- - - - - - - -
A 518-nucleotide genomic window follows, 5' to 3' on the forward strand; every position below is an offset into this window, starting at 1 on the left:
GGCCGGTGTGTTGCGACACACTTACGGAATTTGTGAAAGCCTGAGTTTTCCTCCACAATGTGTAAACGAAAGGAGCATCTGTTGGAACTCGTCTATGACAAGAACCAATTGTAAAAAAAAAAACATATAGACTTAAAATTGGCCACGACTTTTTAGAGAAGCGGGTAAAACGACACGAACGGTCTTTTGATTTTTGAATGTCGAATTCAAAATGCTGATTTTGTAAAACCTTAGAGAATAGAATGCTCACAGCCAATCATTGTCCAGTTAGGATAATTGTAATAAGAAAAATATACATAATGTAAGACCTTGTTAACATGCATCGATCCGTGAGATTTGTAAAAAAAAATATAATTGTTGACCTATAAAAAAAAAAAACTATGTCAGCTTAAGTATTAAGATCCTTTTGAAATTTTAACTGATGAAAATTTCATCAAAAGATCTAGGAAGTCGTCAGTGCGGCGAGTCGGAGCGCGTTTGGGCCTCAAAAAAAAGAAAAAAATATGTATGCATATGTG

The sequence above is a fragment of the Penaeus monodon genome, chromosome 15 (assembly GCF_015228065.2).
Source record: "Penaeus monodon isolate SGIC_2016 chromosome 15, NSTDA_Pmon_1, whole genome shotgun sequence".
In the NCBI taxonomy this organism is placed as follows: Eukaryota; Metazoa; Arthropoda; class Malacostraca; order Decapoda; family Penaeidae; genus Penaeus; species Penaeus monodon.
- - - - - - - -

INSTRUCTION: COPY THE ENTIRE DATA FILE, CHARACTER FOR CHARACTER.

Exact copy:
A 518-nucleotide genomic window follows, 5' to 3' on the forward strand; every position below is an offset into this window, starting at 1 on the left:
GGCCGGTGTGTTGCGACACACTTACGGAATTTGTGAAAGCCTGAGTTTTCCTCCACAATGTGTAAACGAAAGGAGCATCTGTTGGAACTCGTCTATGACAAGAACCAATTGTAAAAAAAAAAACATATAGACTTAAAATTGGCCACGACTTTTTAGAGAAGCGGGTAAAACGACACGAACGGTCTTTTGATTTTTGAATGTCGAATTCAAAATGCTGATTTTGTAAAACCTTAGAGAATAGAATGCTCACAGCCAATCATTGTCCAGTTAGGATAATTGTAATAAGAAAAATATACATAATGTAAGACCTTGTTAACATGCATCGATCCGTGAGATTTGTAAAAAAAAATATAATTGTTGACCTATAAAAAAAAAAAACTATGTCAGCTTAAGTATTAAGATCCTTTTGAAATTTTAACTGATGAAAATTTCATCAAAAGATCTAGGAAGTCGTCAGTGCGGCGAGTCGGAGCGCGTTTGGGCCTCAAAAAAAAGAAAAAAATATGTATGCATATGTG

The sequence above is a fragment of the Penaeus monodon genome, chromosome 15 (assembly GCF_015228065.2).
Source record: "Penaeus monodon isolate SGIC_2016 chromosome 15, NSTDA_Pmon_1, whole genome shotgun sequence".
In the NCBI taxonomy this organism is placed as follows: Eukaryota; Metazoa; Arthropoda; class Malacostraca; order Decapoda; family Penaeidae; genus Penaeus; species Penaeus monodon.